The one sad thing is that nobody managed to articulate to the pope the benefits (so far) of the increased CO_2 in the atmosphere whatever its origin. Roughly a billion people dine on that CO_2 every day based on greenhouse studies of growth in CO_2-enriched atmospheres. Most of the world’s population also receives the direct benefits of the civilization that the burning coal produces — improved life span, wealth, health care, food supply, sanitation. It is all well and good to try to gently redirect our collective energies into getting off of the coal wagon before we’ve burned all of the readily available coal and it is positively wise to invest considerable amounts in research into economically viable alternatives, but not to prematurely force the issue at the expense of the world’s poorest people, or, for that matter, at the expense of the richest or those in between. And not because of carefully promoted fear of a catastrophe that is not well supported by the actual data from the evolving climate as opposed to predictions of computer models that nobody sane would even expect to work a priori.
        BTW, we both probably agree that it is wisest and most compassionate to love the sinner and hate the sin, so please understand that our energetic disagreement on matters religious does not mean that I hold you in any sort of lowered regard. I’m the grandson and uncle of methodist ministers, and I disagree with them too — for what are in my opinion and quite defensibly the very best of epistemological reasons. I’m certain that whichever of us is in error (and it could be both, as there are many, many alternative mythology-based belief systems and “the truth” might not even be in any mythology at all) is in error in the very best of faith.
        rgb

      • rgbatduke,
        Like they say, A house divided cannot stand. Also on this matter we indeed agree. I also agree with the general effort to get off fossil fuel when the technology is ready for prime time. I am (was) a nuclear engineer when I was younger and spent my days minding the emergency core cooling system at a nuclear plant. I had many choices for a career but voted for nuclear with my feet. Heavy water non-enriched uranium. CANDU
        The timing was terrible with a moratorium on nukes everywhere due to effective activism.
        I am holding out hope for liquid salt thorium reactors for the future. But my knowledge is not too current.
        The people hurt by this encyclical will indeed be the poor. When Francis et al realize this, they will back track. I see an escape hatch in the paragraph cited above. The Carbon Credit scheme is a PLOY.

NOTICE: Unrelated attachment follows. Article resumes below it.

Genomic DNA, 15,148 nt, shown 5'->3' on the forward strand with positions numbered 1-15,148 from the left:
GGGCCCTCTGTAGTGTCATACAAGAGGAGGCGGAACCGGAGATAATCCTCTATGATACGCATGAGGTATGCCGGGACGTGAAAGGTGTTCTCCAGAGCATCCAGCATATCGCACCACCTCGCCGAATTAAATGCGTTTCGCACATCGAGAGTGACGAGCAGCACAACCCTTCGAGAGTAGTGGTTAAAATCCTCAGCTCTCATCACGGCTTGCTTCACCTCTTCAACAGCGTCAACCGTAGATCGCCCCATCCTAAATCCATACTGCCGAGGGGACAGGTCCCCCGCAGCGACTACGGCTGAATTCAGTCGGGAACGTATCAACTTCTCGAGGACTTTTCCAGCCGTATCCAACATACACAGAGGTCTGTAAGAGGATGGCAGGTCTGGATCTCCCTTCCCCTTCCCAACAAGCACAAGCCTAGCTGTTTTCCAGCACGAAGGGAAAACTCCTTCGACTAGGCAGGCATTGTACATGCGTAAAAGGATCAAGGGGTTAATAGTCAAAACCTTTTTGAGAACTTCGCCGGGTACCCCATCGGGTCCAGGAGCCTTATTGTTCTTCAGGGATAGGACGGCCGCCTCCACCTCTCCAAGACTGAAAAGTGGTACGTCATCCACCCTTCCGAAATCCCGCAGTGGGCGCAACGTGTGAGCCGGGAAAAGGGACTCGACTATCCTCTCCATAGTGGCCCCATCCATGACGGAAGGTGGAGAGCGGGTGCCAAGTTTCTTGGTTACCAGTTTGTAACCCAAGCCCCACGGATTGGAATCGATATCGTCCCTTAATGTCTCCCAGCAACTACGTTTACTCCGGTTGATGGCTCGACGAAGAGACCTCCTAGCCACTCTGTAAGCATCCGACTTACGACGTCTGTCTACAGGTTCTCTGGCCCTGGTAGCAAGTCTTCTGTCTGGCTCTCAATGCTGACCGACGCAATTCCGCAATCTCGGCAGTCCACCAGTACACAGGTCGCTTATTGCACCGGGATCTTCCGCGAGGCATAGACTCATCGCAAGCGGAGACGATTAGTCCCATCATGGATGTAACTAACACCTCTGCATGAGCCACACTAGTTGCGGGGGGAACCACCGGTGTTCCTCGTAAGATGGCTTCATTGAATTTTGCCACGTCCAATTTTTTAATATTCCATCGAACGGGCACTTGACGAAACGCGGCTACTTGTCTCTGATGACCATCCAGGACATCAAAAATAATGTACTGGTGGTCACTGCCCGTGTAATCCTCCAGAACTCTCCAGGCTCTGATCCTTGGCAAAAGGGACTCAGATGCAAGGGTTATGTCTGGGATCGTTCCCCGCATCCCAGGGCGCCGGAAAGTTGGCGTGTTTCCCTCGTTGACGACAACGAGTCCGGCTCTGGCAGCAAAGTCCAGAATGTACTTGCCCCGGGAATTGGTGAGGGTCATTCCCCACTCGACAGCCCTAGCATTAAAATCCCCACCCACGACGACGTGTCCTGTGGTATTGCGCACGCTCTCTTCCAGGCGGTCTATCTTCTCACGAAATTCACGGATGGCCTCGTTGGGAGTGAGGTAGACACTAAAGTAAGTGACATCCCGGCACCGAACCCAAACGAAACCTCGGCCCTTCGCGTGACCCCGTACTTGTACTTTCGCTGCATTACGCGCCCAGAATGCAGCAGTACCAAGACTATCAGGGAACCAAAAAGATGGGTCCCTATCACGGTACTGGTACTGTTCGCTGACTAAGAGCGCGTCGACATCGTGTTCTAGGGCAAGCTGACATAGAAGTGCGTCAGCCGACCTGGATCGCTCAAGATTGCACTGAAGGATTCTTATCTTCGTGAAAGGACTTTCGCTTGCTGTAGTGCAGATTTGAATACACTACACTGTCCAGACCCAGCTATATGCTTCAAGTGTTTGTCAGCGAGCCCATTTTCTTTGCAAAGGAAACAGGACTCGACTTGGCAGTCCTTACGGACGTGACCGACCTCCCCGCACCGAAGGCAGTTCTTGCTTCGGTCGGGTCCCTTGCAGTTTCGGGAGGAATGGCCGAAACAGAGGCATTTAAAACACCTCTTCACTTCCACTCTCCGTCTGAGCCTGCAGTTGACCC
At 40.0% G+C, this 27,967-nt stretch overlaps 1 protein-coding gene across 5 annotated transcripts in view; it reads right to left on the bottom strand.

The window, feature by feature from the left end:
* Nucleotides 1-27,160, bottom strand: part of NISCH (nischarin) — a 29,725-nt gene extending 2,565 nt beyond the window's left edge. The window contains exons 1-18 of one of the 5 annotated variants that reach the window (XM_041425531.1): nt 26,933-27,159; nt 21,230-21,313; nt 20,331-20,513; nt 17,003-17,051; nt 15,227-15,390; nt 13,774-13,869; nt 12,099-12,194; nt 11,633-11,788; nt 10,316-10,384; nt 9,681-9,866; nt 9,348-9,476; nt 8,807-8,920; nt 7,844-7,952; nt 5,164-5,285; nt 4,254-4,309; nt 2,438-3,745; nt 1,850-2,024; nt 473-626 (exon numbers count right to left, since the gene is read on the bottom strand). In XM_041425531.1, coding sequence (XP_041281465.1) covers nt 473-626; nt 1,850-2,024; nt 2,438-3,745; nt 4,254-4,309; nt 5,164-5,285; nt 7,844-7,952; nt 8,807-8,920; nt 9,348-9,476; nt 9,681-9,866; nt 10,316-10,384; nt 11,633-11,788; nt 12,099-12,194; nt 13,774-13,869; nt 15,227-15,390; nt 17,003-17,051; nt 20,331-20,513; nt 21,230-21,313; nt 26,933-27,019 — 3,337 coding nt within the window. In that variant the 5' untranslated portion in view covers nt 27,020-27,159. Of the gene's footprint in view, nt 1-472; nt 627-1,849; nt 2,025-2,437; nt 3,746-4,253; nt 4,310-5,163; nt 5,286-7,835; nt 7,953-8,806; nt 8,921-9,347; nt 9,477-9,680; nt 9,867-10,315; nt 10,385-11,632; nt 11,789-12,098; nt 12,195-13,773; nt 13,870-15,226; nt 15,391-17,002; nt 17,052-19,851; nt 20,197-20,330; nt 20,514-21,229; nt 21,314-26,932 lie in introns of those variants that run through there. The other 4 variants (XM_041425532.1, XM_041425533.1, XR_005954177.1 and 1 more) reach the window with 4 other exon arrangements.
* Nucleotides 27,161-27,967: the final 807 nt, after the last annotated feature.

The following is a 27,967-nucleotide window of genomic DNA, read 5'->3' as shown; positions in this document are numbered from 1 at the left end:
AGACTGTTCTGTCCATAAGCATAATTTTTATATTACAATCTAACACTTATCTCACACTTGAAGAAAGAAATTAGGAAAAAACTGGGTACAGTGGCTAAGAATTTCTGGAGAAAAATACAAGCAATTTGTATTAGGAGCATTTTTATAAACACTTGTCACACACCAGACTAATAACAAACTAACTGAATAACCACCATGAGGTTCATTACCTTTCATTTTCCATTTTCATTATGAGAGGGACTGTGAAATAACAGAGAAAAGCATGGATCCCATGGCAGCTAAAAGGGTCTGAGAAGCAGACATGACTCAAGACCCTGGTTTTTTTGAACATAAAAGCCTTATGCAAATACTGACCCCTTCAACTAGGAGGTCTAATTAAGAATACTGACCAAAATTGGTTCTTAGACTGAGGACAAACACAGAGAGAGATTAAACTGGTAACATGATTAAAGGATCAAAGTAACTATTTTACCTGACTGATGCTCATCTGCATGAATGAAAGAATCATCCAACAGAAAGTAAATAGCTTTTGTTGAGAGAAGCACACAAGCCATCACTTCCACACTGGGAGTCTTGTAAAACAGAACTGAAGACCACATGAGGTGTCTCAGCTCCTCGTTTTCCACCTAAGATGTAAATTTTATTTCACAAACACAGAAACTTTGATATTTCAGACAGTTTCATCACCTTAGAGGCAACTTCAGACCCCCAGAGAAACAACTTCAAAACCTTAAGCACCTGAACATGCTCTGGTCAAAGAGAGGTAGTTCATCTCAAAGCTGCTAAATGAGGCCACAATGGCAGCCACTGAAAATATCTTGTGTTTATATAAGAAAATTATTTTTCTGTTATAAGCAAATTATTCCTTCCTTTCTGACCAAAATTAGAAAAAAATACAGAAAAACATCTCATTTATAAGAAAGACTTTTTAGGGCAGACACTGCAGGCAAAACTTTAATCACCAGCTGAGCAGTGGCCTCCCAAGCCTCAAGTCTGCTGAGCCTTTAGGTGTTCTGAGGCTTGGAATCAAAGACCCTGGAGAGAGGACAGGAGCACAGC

• rgbatduke
        Plus several shedloads.
        I’ll buy what you have written generally, although lacking enough knowledge on fusion (‘around the corner for thirty years’ fusion?) ; and LFTR – had to Duckduckgo it; to agree with you from any knowledge.
        Thanks for your always enlightening comments/letters.
        Auto

    • rgb, most people aren’t equipped to judge any scientific notion on any basis but the loudness of the scientists involved. Indeed, most people are no better equipped for most things they intersect with in life. Be it auto mechanics, or cooking up French sauces. If you’re of a mind to favor Bertrand Russell, this comes down to his notions of Knowledge by Acquaintance and Knowledge by Description.
      Notionally, Science seeks to replace Description with Acquaintance by a codified and formal means. But as a practical matter, who can replicate every scientific experiment written about in journals for the sake of being acquainted with everything that intersects their life? As a practical matter, this leads to people pounding the table about the legitimacy of Knowledge by Description every time an article is Peer Reviewed and published in a Credible Journal.
      But again this is not limited to religious domains or the modern practice of Science. Electricians routinely rely on Knowledge by Description for choosing the gauge of wire to install based on the stated amperage needs of a given circuit and a table of wire sizes. But the electrician doesn’t stick around to see if it’s valid or not. He has no idea if the wire gauge chosen led to a fire in the future. And he certainly doesn’t discipline himself by installing progressively smaller wires until fires start breaking out; he simply trusts the Description he was given for his industry.